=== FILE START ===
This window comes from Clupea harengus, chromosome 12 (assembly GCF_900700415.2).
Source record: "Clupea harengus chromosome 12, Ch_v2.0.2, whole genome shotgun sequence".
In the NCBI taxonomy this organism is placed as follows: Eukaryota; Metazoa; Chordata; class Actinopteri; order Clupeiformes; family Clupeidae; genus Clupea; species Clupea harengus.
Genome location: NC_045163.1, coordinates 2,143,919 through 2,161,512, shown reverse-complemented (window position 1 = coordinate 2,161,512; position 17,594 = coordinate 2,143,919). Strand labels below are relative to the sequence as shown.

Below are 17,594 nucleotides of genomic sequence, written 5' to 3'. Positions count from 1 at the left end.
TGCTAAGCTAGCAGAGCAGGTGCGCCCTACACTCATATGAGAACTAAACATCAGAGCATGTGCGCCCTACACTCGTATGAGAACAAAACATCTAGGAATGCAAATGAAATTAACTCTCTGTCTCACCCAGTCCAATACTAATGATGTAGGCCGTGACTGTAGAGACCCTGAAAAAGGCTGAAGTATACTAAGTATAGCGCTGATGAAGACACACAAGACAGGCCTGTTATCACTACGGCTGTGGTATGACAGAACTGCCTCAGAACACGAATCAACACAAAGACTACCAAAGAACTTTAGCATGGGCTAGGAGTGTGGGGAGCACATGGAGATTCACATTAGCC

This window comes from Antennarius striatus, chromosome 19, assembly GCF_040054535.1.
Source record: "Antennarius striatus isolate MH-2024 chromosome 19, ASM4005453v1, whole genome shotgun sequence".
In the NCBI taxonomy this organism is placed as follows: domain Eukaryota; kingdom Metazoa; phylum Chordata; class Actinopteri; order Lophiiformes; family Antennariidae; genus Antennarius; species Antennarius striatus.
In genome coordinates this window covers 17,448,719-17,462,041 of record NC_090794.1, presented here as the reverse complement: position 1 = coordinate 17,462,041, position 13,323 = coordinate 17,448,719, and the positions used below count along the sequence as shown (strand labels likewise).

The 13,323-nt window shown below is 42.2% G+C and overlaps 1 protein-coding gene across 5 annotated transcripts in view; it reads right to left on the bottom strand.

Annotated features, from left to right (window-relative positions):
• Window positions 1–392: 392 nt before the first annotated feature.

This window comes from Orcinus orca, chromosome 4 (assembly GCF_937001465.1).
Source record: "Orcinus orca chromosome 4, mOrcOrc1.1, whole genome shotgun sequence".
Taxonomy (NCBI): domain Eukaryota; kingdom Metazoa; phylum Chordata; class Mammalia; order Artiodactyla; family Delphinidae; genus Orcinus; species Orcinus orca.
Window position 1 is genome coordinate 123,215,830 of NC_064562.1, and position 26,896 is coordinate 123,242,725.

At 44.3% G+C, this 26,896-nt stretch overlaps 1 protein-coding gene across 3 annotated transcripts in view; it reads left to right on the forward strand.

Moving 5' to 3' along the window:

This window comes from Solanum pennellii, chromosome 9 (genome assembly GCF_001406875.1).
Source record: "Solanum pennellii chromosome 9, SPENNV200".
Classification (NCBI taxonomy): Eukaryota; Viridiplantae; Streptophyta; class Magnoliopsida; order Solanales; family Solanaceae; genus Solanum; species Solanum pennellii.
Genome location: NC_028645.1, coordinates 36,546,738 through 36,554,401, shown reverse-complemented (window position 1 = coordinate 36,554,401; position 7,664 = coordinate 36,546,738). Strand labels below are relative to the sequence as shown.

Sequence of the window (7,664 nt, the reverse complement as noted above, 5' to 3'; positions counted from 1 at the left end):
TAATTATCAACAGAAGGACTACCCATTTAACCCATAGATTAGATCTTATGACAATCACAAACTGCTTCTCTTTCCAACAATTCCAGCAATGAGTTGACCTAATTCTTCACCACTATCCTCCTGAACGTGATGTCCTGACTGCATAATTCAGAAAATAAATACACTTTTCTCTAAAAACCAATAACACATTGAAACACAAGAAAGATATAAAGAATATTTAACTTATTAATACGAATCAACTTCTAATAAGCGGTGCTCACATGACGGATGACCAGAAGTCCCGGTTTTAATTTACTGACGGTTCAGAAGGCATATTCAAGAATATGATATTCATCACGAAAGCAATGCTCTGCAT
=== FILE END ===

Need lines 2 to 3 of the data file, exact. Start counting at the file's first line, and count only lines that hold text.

Source record: "Clupea harengus chromosome 12, Ch_v2.0.2, whole genome shotgun sequence".
In the NCBI taxonomy this organism is placed as follows: Eukaryota; Metazoa; Chordata; class Actinopteri; order Clupeiformes; family Clupeidae; genus Clupea; species Clupea harengus.